Posted 14 February 2011 - 06:07 AM
I have the following doubts and hope to have them cleared:
1. Why do we need homogeneous coordinates?
2. I also read that, points in the projective space are expressed in homogeneous coordinates (REF: Image Processing Analysis and Machine Vision. By, Milan Sonka, Vaclav Hlavac, Roger Boyle). Why can't we represent the points using the same Cartesian coordinates?
If there is/are any error(s) in the questions, I apologize. Please consider my case sympathetically.
Posted 14 February 2011 - 07:47 AM
For perpective projections, you need to be able to divide. For a point in view space, the projected point on a 2d screen can be calculated by dividing x and y by z. This is an operation that is not possible with matrices. However, using the properties of homogeneous coordinates, the division by z can be achieved simply by copying 'z' to 'w' using a 4x4 transformation matrix.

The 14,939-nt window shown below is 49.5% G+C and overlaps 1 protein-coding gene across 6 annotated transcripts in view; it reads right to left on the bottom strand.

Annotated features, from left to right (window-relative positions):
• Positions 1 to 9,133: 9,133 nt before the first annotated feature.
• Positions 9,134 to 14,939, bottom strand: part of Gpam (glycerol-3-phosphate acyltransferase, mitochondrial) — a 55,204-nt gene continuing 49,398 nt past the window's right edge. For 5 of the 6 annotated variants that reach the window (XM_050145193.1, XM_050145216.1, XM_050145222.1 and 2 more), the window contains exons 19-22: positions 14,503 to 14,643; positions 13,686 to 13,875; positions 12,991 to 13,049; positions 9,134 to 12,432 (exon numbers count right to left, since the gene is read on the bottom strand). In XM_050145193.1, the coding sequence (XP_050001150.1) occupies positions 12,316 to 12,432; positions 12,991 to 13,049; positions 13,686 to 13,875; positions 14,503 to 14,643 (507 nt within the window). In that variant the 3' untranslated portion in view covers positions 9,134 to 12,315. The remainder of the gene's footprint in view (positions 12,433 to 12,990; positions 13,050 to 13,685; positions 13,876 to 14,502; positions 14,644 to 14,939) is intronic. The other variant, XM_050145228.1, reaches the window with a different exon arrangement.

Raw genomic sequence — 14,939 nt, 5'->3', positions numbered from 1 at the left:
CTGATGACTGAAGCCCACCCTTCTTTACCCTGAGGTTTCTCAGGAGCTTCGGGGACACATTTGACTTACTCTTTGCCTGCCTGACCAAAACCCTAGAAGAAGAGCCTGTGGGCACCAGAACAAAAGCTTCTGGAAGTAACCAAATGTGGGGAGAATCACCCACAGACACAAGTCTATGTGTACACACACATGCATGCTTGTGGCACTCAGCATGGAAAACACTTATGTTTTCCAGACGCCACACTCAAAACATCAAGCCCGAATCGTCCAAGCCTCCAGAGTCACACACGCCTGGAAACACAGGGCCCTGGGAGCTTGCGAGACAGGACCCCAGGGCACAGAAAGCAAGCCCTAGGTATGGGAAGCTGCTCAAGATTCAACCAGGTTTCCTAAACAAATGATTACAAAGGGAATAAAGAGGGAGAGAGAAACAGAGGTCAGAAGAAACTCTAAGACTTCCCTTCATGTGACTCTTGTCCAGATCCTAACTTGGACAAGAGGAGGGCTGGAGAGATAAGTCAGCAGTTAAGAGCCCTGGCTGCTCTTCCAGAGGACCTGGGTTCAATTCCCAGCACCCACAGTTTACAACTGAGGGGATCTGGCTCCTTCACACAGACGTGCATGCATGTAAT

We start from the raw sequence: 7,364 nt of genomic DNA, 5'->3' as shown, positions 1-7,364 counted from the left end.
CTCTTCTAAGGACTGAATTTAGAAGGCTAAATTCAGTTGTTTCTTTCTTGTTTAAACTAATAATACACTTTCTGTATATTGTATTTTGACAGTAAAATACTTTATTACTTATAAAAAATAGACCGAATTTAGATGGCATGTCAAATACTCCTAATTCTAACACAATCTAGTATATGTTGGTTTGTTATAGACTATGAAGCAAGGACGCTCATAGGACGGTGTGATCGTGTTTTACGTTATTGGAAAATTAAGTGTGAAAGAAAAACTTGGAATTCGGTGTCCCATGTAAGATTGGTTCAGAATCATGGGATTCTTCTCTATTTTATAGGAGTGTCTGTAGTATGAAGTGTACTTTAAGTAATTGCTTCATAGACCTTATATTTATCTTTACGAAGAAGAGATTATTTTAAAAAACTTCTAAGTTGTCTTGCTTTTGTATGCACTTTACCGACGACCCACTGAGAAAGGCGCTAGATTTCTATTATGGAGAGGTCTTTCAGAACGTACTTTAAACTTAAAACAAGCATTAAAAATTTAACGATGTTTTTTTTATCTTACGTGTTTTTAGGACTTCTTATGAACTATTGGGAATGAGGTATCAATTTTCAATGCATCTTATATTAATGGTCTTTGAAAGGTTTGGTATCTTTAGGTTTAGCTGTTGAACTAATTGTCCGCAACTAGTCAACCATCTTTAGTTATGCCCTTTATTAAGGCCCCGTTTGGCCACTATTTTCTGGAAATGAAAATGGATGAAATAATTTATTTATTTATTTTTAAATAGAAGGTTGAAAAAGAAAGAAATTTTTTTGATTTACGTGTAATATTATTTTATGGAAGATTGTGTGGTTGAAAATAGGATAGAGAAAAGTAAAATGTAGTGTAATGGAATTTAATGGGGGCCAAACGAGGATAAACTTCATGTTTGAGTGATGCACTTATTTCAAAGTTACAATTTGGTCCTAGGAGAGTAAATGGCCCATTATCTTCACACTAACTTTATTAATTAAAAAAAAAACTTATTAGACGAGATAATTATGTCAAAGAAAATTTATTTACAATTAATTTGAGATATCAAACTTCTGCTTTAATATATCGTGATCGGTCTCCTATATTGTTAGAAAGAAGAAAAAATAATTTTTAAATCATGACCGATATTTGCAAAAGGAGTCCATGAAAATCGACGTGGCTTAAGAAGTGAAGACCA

Note that while mathematically homogeneous coordinates are very well-defined, in computer graphics we merely use them as a convenience to be able specify the calculations that we need. Most computer graphics applications will never use homogeneous coordinates to their full extent. Before perspectice transformation, 'w' will always equal 1, and the only place where an actual division by w takes place is when projecting the points on a 2D surface before rendering. No one cares about the property that (1, 2, 3, 1) and (2, 4, 6, 2) are essentially the same point. In fact, having w=2 will break most code as they simply assume that w=1, and it may not even be possible to explicitely store a w component.
Currently working on: the 3D engine for Tomb Raider.
Posted 14 February 2011 - 10:44 AM
1 user(s) are reading this topic
0 members, 1 guests, 0 anonymous users